Anaya’s Alburquerque and Identity

Who is the protagonist of Anaya’s Alburquerque and why? Briefly describe that character.

While Albuquerque as a city and a setting emerges as a character, the main character is Abran. As a protagonist, he is a poor young man who faces many conflicts. These conflicts are both internal and external and they stem from his immersion into Albuquerque’s high society and his search for his father.

Albuquerque as a city becomes another character in the story. It is divided and subdivided into different sects, cultures, religions, ideologies, races, and social classes. Though Albuquerque is not exactly an antagonist as a character, it is also not a protagonist. The city is haunted by its past just like Abran is haunted by his. In a way, it is as if both Abran and Albuquerque are searching for their futures.

Ralph Ellison once said that the quest for identity is the central quest in American literature. How does Alburquerque illustrate that thesis?

Alburquerque is divided and subdivided into different sects, cultures, religions, ideologies, races, and social classes. The city is haunted by its past as it searches for its future. Development is pushing out the old and replacing it with the new. But there is no guarantee that the new will be better and once the old is replaced it can never be restored. “ ‘Just don’t let them get to the pueblo land,’ he said. ‘If you give up your land, you die. The developers have built clear up to the Sandias. Now they’re buying up the downtown barrios’” (14).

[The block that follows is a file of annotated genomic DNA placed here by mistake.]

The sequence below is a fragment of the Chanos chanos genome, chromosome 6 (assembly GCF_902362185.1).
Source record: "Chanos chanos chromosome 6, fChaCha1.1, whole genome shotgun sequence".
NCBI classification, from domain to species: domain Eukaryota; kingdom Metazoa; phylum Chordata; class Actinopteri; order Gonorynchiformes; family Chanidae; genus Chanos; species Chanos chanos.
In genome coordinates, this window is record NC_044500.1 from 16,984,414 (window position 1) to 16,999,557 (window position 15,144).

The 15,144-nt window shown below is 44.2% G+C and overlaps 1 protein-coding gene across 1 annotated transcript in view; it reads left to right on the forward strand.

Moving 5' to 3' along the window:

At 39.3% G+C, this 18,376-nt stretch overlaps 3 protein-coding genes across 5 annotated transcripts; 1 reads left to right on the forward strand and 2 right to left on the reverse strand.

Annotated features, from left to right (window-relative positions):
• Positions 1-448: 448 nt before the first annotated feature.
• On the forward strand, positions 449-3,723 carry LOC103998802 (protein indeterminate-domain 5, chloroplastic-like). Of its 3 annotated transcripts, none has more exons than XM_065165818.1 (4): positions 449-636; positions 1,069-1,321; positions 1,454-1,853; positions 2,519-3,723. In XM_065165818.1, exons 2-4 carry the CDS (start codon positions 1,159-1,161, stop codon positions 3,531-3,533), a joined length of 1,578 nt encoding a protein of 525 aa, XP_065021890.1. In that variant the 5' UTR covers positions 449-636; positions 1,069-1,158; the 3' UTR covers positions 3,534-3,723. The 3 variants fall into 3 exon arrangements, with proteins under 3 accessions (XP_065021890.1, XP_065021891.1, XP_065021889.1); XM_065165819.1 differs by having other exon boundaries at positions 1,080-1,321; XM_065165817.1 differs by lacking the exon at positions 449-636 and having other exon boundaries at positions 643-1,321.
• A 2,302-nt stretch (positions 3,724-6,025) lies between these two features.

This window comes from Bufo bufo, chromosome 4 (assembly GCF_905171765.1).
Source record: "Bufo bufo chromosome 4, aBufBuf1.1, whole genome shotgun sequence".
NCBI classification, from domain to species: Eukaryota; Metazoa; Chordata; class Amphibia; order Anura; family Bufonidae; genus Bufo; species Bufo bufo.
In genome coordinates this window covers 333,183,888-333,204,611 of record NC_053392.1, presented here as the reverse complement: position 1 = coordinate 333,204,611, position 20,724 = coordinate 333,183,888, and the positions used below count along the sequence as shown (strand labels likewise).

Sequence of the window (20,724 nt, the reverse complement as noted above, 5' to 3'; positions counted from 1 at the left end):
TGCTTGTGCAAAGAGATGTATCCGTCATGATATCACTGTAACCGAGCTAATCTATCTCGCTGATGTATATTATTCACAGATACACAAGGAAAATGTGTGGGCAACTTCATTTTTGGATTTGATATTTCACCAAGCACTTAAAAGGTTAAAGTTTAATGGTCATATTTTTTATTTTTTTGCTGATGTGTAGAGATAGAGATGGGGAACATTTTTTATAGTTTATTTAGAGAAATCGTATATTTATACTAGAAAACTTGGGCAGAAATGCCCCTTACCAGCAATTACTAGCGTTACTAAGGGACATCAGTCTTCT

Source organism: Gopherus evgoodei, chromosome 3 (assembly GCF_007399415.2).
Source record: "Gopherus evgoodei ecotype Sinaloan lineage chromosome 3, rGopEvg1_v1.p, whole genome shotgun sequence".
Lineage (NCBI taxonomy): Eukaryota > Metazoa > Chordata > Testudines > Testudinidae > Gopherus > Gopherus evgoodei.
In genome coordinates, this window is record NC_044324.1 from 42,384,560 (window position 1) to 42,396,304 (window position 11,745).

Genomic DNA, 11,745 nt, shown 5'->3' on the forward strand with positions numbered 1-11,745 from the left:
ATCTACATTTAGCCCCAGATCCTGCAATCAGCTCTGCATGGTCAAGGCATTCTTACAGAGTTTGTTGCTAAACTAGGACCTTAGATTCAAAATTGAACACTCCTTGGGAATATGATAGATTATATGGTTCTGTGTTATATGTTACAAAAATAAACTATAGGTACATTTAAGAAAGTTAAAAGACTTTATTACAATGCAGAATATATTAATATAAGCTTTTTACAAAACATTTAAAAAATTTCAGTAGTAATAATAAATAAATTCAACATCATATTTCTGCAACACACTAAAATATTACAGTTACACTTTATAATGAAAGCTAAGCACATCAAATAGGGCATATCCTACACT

Here, development is associated with white culture and the white man’s way of doing things. The white man doesn’t really care about the historical significance of the city because it is not his historical significance. I think that this is the primary difference between how restoration and updates are done in Western Europe and how they are done in America. For example, last summer my husband and I spent a month in the UK. We saw and heard of many updates and construction of new buildings in London but the development did not come at a cost to history, at least not that much. The city and the government care about preserving their history and the balance is carefully maintained using committees and governing bodies.

The main problem with how things are done in America is that the people doing the development are not connected to the history of the place. Therefore, they could not care less about preserving it. In a small way, Anaya performs his own redevelopment by restoring Alburquerque’s original spelling. The restoration allows him to connect people to the city’s historical past, the past that instructs its identity.

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